Loss of the finite cochlear hair cells in the inner ear results in sensorineural deafness. Human cochlear hair cells do not regenerate, and there is no cure for deafness. Our lab has recently established a novel three-dimensional culture system for deriving functional sensory hair cells from mouse and human pluripotent stem cells. A major limitation of this approach, however, is that derived hair cells exhibit structural, biochemical and electrophysiological properties of gravity-sensing vestibular hair cells. The processes underlying the commitment to cochlear versus vestibular fate in inner ear sensory hair cell development are poorly understood. Previous studies have shown that establishment of a dorsal-ventral (DV) axis in the developing otic vesicle is necessary for proper morphogenesis of both auditory and vestibular inner ear structures. Sonic hedgehog signaling has been shown to play a key role in precise DV patterning of the otic vesicle.
In Specific Aim 1, I will characterize the nature of DV patterning in otic vesicles derived using our three-dimensional inner ear culture model, and determine whether commitment to a vestibular fate is due to a lack of ventralizing signals.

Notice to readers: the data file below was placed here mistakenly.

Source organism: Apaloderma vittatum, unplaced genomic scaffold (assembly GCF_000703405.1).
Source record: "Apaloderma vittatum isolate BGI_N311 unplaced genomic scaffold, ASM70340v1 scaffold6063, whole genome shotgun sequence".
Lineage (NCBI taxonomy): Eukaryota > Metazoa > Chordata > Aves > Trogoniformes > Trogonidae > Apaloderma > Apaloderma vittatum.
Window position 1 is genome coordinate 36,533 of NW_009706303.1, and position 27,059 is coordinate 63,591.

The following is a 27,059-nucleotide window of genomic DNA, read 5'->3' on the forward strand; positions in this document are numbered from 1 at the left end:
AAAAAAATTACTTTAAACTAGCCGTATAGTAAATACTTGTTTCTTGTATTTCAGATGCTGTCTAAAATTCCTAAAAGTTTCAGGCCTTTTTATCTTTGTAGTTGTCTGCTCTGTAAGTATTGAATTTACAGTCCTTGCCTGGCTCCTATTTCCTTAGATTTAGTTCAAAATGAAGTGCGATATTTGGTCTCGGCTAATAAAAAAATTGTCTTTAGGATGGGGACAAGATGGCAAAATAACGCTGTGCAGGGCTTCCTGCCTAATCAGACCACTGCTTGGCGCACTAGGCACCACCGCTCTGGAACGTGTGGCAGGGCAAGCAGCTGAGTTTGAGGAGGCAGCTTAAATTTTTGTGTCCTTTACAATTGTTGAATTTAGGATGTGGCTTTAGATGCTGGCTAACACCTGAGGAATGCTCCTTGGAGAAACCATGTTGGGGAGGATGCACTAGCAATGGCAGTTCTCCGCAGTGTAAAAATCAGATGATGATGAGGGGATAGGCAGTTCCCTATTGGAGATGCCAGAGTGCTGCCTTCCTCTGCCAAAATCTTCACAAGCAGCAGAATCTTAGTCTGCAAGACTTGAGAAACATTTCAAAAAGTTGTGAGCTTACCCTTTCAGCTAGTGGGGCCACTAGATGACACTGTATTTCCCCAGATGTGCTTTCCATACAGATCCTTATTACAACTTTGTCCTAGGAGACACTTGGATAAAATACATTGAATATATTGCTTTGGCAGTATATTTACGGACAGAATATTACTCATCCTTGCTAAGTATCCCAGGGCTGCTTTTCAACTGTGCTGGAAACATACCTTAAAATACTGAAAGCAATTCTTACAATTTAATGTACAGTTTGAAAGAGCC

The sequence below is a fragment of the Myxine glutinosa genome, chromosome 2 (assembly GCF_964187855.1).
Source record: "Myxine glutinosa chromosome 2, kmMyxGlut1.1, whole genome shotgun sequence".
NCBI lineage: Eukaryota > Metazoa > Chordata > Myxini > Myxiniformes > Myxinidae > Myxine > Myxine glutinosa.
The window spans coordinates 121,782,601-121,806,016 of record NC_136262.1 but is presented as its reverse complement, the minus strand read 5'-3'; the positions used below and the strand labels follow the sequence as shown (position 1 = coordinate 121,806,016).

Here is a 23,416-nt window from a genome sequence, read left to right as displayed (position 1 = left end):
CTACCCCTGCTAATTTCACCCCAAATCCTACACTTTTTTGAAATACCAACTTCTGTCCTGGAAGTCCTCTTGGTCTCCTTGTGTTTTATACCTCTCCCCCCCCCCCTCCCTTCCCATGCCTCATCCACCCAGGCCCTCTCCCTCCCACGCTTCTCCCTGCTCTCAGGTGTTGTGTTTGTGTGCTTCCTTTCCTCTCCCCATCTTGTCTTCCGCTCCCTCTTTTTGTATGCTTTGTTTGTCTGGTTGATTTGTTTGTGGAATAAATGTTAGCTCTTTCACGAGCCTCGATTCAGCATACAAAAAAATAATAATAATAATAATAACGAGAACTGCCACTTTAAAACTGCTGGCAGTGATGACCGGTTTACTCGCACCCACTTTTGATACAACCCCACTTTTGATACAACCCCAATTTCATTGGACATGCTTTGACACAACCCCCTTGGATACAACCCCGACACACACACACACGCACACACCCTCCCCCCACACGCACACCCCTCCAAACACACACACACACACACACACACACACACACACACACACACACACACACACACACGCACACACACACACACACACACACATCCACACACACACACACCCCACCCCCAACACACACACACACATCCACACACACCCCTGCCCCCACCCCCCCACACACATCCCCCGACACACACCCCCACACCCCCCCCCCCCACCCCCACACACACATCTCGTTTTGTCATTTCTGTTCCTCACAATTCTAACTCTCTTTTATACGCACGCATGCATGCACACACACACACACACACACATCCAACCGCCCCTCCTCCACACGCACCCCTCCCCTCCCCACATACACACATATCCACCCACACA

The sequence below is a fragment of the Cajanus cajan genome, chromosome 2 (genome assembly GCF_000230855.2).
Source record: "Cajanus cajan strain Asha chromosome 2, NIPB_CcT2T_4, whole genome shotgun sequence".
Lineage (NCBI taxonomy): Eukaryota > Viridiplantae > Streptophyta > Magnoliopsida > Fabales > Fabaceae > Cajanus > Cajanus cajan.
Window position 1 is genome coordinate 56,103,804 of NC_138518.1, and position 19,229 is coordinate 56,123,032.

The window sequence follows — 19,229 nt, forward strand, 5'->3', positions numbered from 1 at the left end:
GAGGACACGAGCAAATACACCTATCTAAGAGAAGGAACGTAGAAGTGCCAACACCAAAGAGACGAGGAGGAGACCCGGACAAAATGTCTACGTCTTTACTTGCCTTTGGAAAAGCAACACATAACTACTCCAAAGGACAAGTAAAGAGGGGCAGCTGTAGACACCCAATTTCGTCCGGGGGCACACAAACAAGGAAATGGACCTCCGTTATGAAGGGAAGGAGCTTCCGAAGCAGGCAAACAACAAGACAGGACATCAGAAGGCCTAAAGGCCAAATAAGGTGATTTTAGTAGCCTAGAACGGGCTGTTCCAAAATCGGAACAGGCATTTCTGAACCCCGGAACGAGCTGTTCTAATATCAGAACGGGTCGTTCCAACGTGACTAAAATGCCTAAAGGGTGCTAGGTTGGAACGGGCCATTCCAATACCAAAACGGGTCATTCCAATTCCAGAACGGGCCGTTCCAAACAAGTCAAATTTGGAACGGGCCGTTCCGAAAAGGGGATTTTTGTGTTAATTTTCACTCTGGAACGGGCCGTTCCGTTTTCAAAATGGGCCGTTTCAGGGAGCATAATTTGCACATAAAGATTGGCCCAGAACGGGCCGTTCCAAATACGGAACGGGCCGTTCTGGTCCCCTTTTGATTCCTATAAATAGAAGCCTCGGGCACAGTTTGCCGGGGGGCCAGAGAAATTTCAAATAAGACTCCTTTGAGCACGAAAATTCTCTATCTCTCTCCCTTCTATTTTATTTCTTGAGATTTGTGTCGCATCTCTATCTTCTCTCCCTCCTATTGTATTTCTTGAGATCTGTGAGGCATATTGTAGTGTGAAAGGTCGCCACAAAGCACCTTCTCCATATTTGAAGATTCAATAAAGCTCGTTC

In Specific Aim 2, I will assess whether modulation of Sonic hedgehog signaling via small molecule application in our culture model is able to induce differentiation of cochlear cell types. Stem cell-derived cochlear hair cells may serve as a potent human model system to study pathophysiology of various forms of hereditary deafness. Such an advance could profoundly impact our understanding of disease processes that normally occur in utero. Furthermore, an in vitro system recapitulating both cochlear and vestibular sensory cell development is amenable to high-throughput drug screening to identify compounds that either enhance inner ear differentiation, promote the survival of inner ear sensory cells, or have ototoxic effects.
The auditory and vestibular components of the inner ear arise from a common area called the otic vesicle. The sonic hedgehog signaling pathway has been shown to play a direct role in development of the cochlea, the structure containing the sensory receptors for hearing, from this otic vesicle. This study will investigate Sonic hedgehog signaling modulation as a potential strategy to generate cochlear cell types in a stem cell model of inner ear development.
|Koehler, Karl R; Nie, Jing; Longworth-Mills, Emma et al. (2017) Generation of inner ear organoids containing functional hair cells from human pluripotent stem cells. Nat Biotechnol 35:583-589|